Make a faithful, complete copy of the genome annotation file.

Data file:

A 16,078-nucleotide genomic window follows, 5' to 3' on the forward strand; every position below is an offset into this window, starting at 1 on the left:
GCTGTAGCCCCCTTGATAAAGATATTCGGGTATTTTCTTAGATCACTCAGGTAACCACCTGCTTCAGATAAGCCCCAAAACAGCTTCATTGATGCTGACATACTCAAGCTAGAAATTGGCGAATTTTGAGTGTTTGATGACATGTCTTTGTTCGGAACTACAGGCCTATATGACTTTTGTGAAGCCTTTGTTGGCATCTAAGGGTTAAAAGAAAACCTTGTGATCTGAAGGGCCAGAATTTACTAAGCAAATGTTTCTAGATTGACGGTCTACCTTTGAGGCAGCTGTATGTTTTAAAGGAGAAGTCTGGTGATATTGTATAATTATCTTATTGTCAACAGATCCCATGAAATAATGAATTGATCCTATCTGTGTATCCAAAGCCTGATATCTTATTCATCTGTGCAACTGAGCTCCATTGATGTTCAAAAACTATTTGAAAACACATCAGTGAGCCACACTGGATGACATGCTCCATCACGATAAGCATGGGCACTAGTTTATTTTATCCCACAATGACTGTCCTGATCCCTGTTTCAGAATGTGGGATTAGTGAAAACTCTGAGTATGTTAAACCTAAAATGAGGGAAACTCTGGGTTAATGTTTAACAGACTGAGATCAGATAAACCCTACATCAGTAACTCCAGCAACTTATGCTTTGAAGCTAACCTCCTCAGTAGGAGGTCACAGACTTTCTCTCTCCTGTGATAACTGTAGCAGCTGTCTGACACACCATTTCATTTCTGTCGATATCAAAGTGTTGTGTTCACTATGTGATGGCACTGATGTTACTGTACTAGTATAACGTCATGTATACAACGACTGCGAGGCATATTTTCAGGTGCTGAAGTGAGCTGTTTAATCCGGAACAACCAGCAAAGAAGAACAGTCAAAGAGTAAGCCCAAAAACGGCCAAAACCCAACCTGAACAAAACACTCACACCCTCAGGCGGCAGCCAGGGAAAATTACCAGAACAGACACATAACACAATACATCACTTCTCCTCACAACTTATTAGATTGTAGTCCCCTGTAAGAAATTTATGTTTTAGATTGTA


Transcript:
A 16,078-nucleotide genomic window follows, 5' to 3' on the forward strand; every position below is an offset into this window, starting at 1 on the left:
GCTGTAGCCCCCTTGATAAAGATATTCGGGTATTTTCTTAGATCACTCAGGTAACCACCTGCTTCAGATAAGCCCCAAAACAGCTTCATTGATGCTGACATACTCAAGCTAGAAATTGGCGAATTTTGAGTGTTTGATGACATGTCTTTGTTCGGAACTACAGGCCTATATGACTTTTGTGAAGCCTTTGTTGGCATCTAAGGGTTAAAAGAAAACCTTGTGATCTGAAGGGCCAGAATTTACTAAGCAAATGTTTCTAGATTGACGGTCTACCTTTGAGGCAGCTGTATGTTTTAAAGGAGAAGTCTGGTGATATTGTATAATTATCTTATTGTCAACAGATCCCATGAAATAATGAATTGATCCTATCTGTGTATCCAAAGCCTGATATCTTATTCATCTGTGCAACTGAGCTCCATTGATGTTCAAAAACTATTTGAAAACACATCAGTGAGCCACACTGGATGACATGCTCCATCACGATAAGCATGGGCACTAGTTTATTTTATCCCACAATGACTGTCCTGATCCCTGTTTCAGAATGTGGGATTAGTGAAAACTCTGAGTATGTTAAACCTAAAATGAGGGAAACTCTGGGTTAATGTTTAACAGACTGAGATCAGATAAACCCTACATCAGTAACTCCAGCAACTTATGCTTTGAAGCTAACCTCCTCAGTAGGAGGTCACAGACTTTCTCTCTCCTGTGATAACTGTAGCAGCTGTCTGACACACCATTTCATTTCTGTCGATATCAAAGTGTTGTGTTCACTATGTGATGGCACTGATGTTACTGTACTAGTATAACGTCATGTATACAACGACTGCGAGGCATATTTTCAGGTGCTGAAGTGAGCTGTTTAATCCGGAACAACCAGCAAAGAAGAACAGTCAAAGAGTAAGCCCAAAAACGGCCAAAACCCAACCTGAACAAAACACTCACACCCTCAGGCGGCAGCCAGGGAAAATTACCAGAACAGACACATAACACAATACATCACTTCTCCTCACAACTTATTAGATTGTAGTCCCCTGTAAGAAATTTATGTTTTAGATTGTA